Coast teen rides waves of success


Skye Herbett is a 14-year-old Sunshine Coast wakeboarding star. Photo by Rebecca Mugridge

The water fans out in a perfect blue arc as the young wakeboarder at Bli Bli Aquapark lands an exit at speeds that would make James Bond shake.

With flushed cheeks, wet hair and a happy smile, wakeboarder Skye Herbett is an incredible young athlete with a world title on her mind.

In 2018 Skye placed second in a national wakeboarding championship.

Her Instagram boasts over 4,000 followers and at just 14 she is driven and passionate about the sport beyond her years.

While other teenagers might be on TikTok, Skye is out there every day honing her skills and showing dedication to the sport of wakeboarding.

“My goal is to make it to America and Worlds and to be an inspiration to all the young wakeboarder girls,” she said.

“When I first started, I had no idea I would be here one day, six years later, with board sponsors and clothes sponsors and my eye on Worlds.

“It’s pretty hectic.”

Skye said reaching such a level in the sport has taken a lot of dedication and training, but hard work does pay off.

“In 2018 for nationals I trained from 8.30 until 5, from Monday to Friday, getting ready for that comp.

“It was hard work, very mentally and physically draining.

“We got two runs and I did my two runs and I got into the final heat and then I landed everything in that final heat, everything I had been working for and I came second place in Australia.”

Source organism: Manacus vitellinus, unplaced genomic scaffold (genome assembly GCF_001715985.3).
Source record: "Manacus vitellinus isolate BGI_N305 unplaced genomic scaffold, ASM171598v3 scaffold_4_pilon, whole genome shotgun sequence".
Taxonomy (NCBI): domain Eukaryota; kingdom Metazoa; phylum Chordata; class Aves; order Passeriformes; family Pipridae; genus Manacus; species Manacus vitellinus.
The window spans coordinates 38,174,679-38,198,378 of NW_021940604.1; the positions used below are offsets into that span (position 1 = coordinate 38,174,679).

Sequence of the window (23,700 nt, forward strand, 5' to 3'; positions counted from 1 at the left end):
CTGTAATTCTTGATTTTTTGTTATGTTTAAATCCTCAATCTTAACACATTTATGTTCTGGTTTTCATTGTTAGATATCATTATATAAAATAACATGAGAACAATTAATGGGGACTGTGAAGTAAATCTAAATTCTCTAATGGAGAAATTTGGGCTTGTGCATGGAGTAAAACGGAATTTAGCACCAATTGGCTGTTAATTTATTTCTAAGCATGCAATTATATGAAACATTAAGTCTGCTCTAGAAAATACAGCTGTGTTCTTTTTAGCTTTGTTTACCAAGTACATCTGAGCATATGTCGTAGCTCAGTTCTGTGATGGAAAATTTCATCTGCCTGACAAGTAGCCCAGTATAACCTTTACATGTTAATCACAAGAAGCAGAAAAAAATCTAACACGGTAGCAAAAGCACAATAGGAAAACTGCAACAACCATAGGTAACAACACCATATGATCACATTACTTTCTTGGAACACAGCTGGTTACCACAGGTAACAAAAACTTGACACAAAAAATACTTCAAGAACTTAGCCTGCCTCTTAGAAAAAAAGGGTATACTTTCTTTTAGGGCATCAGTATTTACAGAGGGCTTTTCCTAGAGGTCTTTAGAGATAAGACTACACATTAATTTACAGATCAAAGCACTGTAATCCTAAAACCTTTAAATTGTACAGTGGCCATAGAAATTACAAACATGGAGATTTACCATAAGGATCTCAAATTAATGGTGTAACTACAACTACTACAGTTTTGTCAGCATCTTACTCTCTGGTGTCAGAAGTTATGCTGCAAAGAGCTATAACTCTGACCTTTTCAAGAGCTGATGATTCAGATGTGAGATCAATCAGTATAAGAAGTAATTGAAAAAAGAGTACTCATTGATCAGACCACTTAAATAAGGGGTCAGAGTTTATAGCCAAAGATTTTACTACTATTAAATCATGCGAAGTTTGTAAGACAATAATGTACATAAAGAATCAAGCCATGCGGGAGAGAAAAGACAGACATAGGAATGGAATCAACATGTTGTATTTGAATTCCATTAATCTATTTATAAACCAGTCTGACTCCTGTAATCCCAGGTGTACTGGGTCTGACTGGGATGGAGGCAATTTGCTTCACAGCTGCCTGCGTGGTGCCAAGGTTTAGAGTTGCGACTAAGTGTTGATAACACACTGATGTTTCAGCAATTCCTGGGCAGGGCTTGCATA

Skye is backed by owner and manager of Bli Bli Water Sports Centre and Bli Bli Wake Park, Mick Neville, who said Australia produces some of the best wakeboarders in the world.

Skye Herbert with her proud dad Darren at Bli Bli Wakepark, where Skye trains. Photo by Rebecca Mugridge

“Not just in the cable scene but behind the boat as well, currently the professional [wakeboarding] boat scene worldwide is dominated by Australian talent in both junior and senior ranks,” he said.

“The same is true for cable.”

Mick and his wife Karen Neville (Bowkett) were both professional water-skiers and members of the Australian team for more than 15 years, winning more than a dozen medals at World Championships.

Mick believes Skye has every chance to go a long way in the wakeboarding world.

“And not just because of her abundant skill at wakeboarding but because of all her other qualities that make her a good human being, qualities that are also essential to becoming a true professional athlete,” he said.

Skye trains at Bli Bli Wake Park, a location that is getting a reputation around the world after producing many world champions over the years.

Plastic Playgrounds, the biggest professional event in the world last season, was won by two riders who began their careers at Bli Bli in their KLids Club Programme, James Windsor and Angus Hodges Frazier.

Mick said the skill level on the Sunshine Coast was right up there.

“There is a huge amount of talent here on the Sunshine Coast and we literally have hundreds of groms who basically live and love the lifestyle that we provide and promote,” he said.

It takes long hours and extensive training, but Skye said if you’re passionate about it, go for it.

“You’re here every weekend, you have to be really committed,” she said.

She loves every aspect of the sport including being a role models to the younger kids, many of whom she also now teaches at Bli Bli.

“I coach kids now and I have them come up to me to get photos with me and they message you on Instagram and say thank you for helping me,” she said.

“I had a girl come up from Melbourne who was so sweet and said, ‘I really wanted to meet you’…It’s so great to know you have helped or inspired a kid.”

Like many athletes, Skye has lost an important event for the year due to Coronavirus restrictions and is unable to train at the water park.

In the meantime, Skye is looking to the future and keeping those world titles in her sights.